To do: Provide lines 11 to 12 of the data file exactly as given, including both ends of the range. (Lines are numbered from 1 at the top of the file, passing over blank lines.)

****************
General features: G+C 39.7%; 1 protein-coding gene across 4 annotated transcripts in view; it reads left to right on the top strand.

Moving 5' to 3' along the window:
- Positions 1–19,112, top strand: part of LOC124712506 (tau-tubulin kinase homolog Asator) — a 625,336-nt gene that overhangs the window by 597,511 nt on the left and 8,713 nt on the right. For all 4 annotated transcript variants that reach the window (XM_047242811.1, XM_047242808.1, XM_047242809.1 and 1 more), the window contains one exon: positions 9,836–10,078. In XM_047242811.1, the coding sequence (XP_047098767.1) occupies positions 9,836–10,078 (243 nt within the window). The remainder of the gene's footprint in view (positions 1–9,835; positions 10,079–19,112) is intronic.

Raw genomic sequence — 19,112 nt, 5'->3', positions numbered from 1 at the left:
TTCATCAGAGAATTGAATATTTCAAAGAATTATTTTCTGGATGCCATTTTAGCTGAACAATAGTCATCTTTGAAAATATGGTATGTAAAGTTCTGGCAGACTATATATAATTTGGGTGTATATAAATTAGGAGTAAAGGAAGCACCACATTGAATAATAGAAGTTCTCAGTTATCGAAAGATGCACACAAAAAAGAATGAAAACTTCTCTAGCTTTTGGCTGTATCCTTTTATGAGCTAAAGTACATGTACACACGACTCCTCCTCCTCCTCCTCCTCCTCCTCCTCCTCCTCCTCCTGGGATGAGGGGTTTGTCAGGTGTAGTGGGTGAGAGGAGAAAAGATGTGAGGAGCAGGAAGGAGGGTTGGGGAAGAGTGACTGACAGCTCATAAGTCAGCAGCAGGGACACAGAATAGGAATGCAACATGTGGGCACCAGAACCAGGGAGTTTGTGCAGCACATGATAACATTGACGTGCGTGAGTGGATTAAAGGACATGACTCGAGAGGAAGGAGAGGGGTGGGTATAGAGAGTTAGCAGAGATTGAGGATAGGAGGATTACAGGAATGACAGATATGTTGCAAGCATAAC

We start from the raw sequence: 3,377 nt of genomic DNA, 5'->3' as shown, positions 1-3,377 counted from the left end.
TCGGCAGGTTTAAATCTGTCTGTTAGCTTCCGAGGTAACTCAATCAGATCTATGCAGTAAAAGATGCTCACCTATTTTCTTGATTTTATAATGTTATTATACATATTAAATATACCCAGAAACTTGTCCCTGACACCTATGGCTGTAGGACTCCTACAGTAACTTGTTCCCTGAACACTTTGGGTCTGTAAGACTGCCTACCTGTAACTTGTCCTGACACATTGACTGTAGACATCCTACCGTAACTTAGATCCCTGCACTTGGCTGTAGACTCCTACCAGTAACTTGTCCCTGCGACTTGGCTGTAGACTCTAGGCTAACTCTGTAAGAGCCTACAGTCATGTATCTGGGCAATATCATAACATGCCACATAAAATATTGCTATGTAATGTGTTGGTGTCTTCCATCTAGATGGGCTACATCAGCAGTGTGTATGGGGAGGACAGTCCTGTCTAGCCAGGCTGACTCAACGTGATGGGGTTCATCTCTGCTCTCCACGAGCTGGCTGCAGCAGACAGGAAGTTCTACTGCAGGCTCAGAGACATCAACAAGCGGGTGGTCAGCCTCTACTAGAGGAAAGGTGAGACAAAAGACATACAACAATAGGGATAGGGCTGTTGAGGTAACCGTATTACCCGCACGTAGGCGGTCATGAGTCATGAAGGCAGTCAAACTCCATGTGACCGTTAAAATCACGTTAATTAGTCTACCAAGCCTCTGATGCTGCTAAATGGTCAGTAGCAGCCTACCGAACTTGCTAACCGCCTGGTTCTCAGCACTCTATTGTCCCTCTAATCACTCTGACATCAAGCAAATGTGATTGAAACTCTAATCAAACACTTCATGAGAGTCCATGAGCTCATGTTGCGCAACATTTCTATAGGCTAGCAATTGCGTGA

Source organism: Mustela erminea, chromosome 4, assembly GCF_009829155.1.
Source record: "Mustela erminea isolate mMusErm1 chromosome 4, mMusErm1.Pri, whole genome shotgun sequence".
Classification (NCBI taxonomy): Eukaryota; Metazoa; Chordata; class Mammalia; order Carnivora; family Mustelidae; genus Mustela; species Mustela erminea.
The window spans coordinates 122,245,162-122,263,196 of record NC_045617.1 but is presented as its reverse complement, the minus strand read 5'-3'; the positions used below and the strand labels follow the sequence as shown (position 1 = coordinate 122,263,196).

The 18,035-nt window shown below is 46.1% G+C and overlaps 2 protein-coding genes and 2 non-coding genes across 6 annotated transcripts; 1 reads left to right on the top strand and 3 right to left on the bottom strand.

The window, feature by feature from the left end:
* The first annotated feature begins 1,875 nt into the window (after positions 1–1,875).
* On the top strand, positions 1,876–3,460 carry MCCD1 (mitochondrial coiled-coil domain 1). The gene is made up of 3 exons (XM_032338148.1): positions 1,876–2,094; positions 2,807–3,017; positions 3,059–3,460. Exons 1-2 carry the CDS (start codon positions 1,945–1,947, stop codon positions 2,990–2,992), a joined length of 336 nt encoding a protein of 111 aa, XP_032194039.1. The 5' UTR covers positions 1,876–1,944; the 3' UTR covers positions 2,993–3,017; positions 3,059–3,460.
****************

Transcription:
The window spans coordinates 122,245,162-122,263,196 of record NC_045617.1 but is presented as its reverse complement, the minus strand read 5'-3'; the positions used below and the strand labels follow the sequence as shown (position 1 = coordinate 122,263,196).

The 18,035-nt window shown below is 46.1% G+C and overlaps 2 protein-coding genes and 2 non-coding genes across 6 annotated transcripts; 1 reads left to right on the top strand and 3 right to left on the bottom strand.